Unfortunately, what I feel is anxiety. Apart from this potentially being the biggest change in my life - definitely bigger than marriage and in some ways bigger than motherhood (changing cultural norms is like that)- I've made myself completely vulnerable and open to rejection when the personality is not a perfect match, or I'm not qualified enough, or if the money isn't right, or if my interview goes sour thanks to me not wearing the right pinstriped pencil skirt.

My life is good. I suppose that's the ultimate win. I love my family and my home. I very much value them. Probably I should find contentment here. Also, I understand that in leaving all of this, I'm taking my family into the insecure unknown and that is always scary. In this case, I think the experience of "going for it" is what matters, to an extent. But more than that, I very much need to win my spot. The idea of not winning - not finding my place - is very much spirit crushing.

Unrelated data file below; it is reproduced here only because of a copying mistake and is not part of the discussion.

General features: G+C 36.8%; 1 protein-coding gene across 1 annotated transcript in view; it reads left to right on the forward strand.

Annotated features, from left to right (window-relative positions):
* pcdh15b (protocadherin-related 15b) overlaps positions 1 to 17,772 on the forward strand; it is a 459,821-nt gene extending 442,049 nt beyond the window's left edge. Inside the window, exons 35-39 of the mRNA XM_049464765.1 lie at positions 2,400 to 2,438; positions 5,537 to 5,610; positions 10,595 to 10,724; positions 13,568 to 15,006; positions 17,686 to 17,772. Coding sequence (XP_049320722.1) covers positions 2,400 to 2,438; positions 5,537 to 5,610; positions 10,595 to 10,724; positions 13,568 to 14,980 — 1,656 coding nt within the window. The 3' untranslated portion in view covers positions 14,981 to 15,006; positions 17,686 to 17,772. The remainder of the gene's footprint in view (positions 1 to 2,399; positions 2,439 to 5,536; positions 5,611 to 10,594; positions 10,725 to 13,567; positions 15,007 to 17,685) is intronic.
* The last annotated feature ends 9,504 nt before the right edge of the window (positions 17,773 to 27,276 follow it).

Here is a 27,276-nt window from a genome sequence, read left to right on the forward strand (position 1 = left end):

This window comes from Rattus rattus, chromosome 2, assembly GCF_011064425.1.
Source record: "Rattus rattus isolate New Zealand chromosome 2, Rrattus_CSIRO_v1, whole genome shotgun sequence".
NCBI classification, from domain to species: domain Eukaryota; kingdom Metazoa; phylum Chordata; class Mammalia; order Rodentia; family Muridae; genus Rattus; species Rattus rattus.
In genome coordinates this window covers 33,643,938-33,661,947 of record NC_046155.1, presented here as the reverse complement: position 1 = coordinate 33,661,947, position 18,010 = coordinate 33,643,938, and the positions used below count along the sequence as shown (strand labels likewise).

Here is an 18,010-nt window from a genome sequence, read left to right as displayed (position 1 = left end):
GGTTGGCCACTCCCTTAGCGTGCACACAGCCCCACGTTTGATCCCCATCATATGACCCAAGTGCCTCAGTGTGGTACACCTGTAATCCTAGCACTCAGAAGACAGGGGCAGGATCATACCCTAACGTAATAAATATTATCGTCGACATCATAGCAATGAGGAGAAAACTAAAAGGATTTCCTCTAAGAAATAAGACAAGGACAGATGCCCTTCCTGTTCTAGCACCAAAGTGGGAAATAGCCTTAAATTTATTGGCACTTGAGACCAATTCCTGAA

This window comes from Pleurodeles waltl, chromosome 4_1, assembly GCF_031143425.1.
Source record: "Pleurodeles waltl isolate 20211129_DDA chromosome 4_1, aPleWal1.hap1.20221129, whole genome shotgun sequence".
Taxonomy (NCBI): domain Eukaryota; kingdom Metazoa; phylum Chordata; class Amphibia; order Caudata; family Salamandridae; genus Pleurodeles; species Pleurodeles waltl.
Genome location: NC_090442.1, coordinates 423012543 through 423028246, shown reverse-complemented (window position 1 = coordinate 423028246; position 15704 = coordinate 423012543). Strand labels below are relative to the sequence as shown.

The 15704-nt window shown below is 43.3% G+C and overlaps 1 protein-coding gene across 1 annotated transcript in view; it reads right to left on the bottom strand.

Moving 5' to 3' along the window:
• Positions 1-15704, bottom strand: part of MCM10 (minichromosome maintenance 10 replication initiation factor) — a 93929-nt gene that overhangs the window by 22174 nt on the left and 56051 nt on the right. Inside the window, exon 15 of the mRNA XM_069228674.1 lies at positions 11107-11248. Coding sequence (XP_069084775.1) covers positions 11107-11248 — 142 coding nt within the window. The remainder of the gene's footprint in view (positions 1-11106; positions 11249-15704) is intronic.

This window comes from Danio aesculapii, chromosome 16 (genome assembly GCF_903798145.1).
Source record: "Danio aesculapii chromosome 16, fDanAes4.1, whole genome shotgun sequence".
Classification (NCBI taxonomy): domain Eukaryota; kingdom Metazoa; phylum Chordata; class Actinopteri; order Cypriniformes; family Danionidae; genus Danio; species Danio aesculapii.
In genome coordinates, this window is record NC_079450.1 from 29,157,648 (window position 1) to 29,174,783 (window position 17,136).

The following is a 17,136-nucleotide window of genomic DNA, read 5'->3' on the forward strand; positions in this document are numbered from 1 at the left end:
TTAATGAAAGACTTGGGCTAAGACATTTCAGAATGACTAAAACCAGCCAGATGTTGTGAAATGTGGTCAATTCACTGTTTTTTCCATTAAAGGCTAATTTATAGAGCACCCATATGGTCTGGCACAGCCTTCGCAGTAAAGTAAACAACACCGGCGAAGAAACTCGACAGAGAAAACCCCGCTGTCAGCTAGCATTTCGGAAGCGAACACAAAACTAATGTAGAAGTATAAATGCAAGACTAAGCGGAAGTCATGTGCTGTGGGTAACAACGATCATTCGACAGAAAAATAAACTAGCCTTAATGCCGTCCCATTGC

Sunday, June 28, 2009

Whimsical Roughshod

Darlings,

Whimsy, I'm afraid, is on an extended vacation. Those of us who are close to her understand that really she's been in a terrible predicament - one called boredom (or is it fatigue?) - and she's so disenchanted with the YOUniverse that she's locked herself up in a boarded up house with no intention of coming out anytime soon.

What once was stilettos and music - glittery embellishments!- has given way to ramblesome talking heads and stunning anxiety inflicted by said heads who drone on about things like North Korean lunacy, Iranian anarchy, the death of popular kings, money money money money.. Not to mention it's unbearably hot outside.

It's no wonder she's locked away with no hope of inspiration in sight.

I know. I know. You roll your eyes and say, "She does this all the time, that Whimsy. She says she's done with the glitz, and then she unlocks the door soon after and sends one of these illegible, entirely translucent letters. Everyone knows what she's up to! Did you know I found a spec of glitter in the envelope?! _sigh_ What is there to do, really? What a scandal, she is!"

You're right, of course. The letter is the first step. But it takes sweet coaxing and a fair amount of patience to lure her out of her self-inflicted dungeon, to allow her to feel secure enough in such an insecure place, to emerge.